In his book, Italian Gothic Horror Films (1970-1979) (McFarland & Company, 2017), Roberto Curti quotes co-writer Dardano Sacchetti, who claims that producers Luigi and Aurelio De Laurentiis asked him and the director to adapt occult-themed mystery novel, Terapia Mortale (Deadly Therapy) by Vieri Razzini (Fratelli Fabbri, 1972), only to discover that Fulci had already been developing a version of the book “for some time.” This version of the project dated back to at least the middle of 1974 and it gestated in pre-production for quite some time. Having read Razzini’s novel, Curti asserts that it has almost nothing in common with the movie that was eventually released in 1977 and that Fulci likely borrowed most of his plot from Cornell Woolrich’s Night Has a Thousand Eyes (Dell Pub, 1945), which had previously been made into a movie by John Farrow in 1948, starring Edward G. Robinson, and the same author’s The Black Angel (P. F. Collier & Son Corporation, 1943), which was adapted to film by Roy William Neill in 1946. The evolution of the screenplay over a series of years and the final film’s emphasis on Gothic traditions is likely the result of Fulci’s evolving process as he headed into the 1980s. Perhaps if Terapia Mortale had gone before cameras back in 1974, the last Fulci giallo of this era would’ve played closer to Don’t Torture a Duckling or even Lizard in a Woman’s Skin. The Psychic may be one of his most refined films simply because he had more time than usual to perfect it.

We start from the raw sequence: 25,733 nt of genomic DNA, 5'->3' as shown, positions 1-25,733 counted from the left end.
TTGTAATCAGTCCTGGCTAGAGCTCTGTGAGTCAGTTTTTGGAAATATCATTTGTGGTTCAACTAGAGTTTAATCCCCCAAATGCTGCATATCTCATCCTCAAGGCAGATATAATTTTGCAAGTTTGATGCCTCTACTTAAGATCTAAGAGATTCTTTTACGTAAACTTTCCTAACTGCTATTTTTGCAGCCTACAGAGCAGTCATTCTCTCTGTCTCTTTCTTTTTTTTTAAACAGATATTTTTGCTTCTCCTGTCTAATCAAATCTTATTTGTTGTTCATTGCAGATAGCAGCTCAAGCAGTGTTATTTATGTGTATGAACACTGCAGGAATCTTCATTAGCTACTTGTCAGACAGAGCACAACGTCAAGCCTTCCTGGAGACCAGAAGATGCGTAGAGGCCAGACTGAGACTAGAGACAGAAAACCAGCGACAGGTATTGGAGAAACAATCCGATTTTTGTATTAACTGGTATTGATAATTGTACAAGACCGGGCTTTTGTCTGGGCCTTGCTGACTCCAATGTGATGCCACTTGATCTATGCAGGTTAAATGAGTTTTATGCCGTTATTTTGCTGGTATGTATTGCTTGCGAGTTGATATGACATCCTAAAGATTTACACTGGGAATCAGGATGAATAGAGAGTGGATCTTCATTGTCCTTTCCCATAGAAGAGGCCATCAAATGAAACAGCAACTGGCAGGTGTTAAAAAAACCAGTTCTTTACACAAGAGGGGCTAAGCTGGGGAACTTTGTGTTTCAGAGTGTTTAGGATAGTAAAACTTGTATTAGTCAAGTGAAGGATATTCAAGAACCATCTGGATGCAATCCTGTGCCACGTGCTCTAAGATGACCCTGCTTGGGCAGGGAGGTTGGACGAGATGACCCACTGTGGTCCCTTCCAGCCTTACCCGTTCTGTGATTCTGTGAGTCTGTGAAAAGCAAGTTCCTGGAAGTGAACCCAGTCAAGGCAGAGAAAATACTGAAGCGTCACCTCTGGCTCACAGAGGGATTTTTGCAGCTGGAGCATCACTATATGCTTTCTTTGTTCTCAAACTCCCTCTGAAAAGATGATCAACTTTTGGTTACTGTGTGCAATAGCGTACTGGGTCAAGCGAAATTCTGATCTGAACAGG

The Psychic is also measurably more Gothic than Fulci’s other gialli (Don’t Torture a Duckling features a form of rural Gothic seen in American horror movies, again, like Tobe Hoopers The Texas Chainsaw Massacre [1974]). Despite the absence of drooling undead creatures, writhing maggots, and writhing intestines, the mood conjured by Fulci, cinematographer Sergio Salvati, and the various production designers very nearly matches the decaying estates of The Beyond and House by the Cemetery (in all three cases, the buildings have been abandoned and are being refurbished to some degree by the new residents). Furthermore, Fulci draws upon the Gothic Romance traditions – Jennifer easily fits the archetype of the Distressed Heroine, she’s involved in a one-sided marriage and, while I’m not sure Luca counts as a secondary love interest, his relationship with Jennifer more or less matches that of a secondary love interest in the Gothic Romance tradition. The story isn’t limited to a single spooky location, but the bulk of its narrative is tied to the abandoned mansion. Then there’s the matter of victims being entombed in walls – a common obsession of modern Gothic forbearer, Edgar Allan Poe. Other gialli fit the mold – such as Emilio Miraglia’s The Red Queen Kills Seven Times (Italian: La dama rossa uccide sette volte, 1972) or Sergio Martino’s Your Vice Is a Locked Room and Only I Have the Key (Italian: Il tuo vizio è una stanza chiusa e solo io ne ho la chiave, 1972), which is loosely based on Edgar Allan Poe’s The Black Cat (United States Saturday Post, 1843) – but few meet so many of the Romantic subset needs.